The Faces of Innocence in Thomas Traherne’s Poetry In 17th century British Literature Thomas Traherne was a neglected poet, a sort of outsider. Suffice it to think that his work was discovered and published for the first time at the beginning of the 20th century and that even T.S. Eliot, who underlined the great importance of the metaphysical poets, described him as “a remarkable curiosity, an isolated specimen”, but not as an outstanding poet. After introducing Traherne as an isolated but revolutionary figure (also because of his criticism of the institutions and his rejection of private property), this essay discusses his idea of felicity as a situation of dynamic, vital harmony between Nature, human beings and God within this world, in contrast with both Neoplatonism (although he was influenced by it) and the institutionalized religion of his time. In the final paragraph, while discussing Traherne’s unique and innovatory style, both in prose and in poetry, the paper attempts to refute the idea of Traherne as a “naïf” poet, showing that in his verse an almost childish simplicity of expression sometimes may hide esoteric allusions and coexist with the deliberate use of ingenious poetic patterns.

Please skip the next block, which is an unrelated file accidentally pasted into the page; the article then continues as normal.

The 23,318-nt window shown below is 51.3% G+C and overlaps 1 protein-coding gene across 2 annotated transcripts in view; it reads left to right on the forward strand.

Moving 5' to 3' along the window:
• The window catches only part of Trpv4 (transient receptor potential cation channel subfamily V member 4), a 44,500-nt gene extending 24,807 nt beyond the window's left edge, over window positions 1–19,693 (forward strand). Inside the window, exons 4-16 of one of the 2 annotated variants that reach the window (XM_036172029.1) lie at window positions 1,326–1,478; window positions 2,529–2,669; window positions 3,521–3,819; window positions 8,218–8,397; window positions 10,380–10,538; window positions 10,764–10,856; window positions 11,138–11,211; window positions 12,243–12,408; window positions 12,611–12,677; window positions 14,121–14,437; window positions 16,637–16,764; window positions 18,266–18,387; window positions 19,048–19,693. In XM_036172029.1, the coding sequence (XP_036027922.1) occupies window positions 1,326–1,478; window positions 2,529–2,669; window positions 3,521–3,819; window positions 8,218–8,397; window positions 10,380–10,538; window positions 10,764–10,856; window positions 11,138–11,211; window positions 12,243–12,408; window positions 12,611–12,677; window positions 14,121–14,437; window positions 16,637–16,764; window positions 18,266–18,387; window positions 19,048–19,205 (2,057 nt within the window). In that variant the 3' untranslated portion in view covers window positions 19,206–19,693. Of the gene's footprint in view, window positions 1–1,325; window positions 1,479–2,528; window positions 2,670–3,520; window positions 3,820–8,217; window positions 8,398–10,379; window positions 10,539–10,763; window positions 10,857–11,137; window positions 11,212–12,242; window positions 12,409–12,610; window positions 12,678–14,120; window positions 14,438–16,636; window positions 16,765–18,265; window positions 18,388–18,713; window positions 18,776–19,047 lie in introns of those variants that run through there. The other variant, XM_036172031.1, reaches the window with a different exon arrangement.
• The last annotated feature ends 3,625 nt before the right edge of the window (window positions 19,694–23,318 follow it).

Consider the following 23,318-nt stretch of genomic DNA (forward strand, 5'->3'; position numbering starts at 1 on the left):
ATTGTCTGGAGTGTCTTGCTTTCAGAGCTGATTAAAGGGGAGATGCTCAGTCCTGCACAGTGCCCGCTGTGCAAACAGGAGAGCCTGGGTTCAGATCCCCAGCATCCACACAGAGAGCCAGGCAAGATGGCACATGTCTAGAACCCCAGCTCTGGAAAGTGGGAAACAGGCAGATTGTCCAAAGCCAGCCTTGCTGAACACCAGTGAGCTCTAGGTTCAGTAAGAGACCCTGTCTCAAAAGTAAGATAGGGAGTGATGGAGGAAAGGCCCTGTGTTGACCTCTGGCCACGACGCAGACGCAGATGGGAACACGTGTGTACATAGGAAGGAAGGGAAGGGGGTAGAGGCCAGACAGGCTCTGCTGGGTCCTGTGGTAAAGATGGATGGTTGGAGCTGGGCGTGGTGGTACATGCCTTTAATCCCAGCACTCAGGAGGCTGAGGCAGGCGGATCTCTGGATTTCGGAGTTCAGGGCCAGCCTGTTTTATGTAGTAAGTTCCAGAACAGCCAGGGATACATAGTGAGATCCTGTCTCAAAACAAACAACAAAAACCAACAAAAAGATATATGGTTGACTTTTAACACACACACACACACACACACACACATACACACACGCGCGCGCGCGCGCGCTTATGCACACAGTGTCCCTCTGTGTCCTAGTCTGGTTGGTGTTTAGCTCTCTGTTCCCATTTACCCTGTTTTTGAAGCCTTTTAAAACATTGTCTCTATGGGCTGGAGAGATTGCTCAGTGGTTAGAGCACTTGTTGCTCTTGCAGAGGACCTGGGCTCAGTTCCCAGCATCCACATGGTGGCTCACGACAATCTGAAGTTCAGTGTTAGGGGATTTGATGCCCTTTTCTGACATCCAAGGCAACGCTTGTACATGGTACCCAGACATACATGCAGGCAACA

|Titolo:||I volti dell'innocenza nella poesia di Thomas Traherne|
|Data di pubblicazione:||2015|
|Appare nelle tipologie:||02.01 - Contributo in volume (Capitolo o saggio)|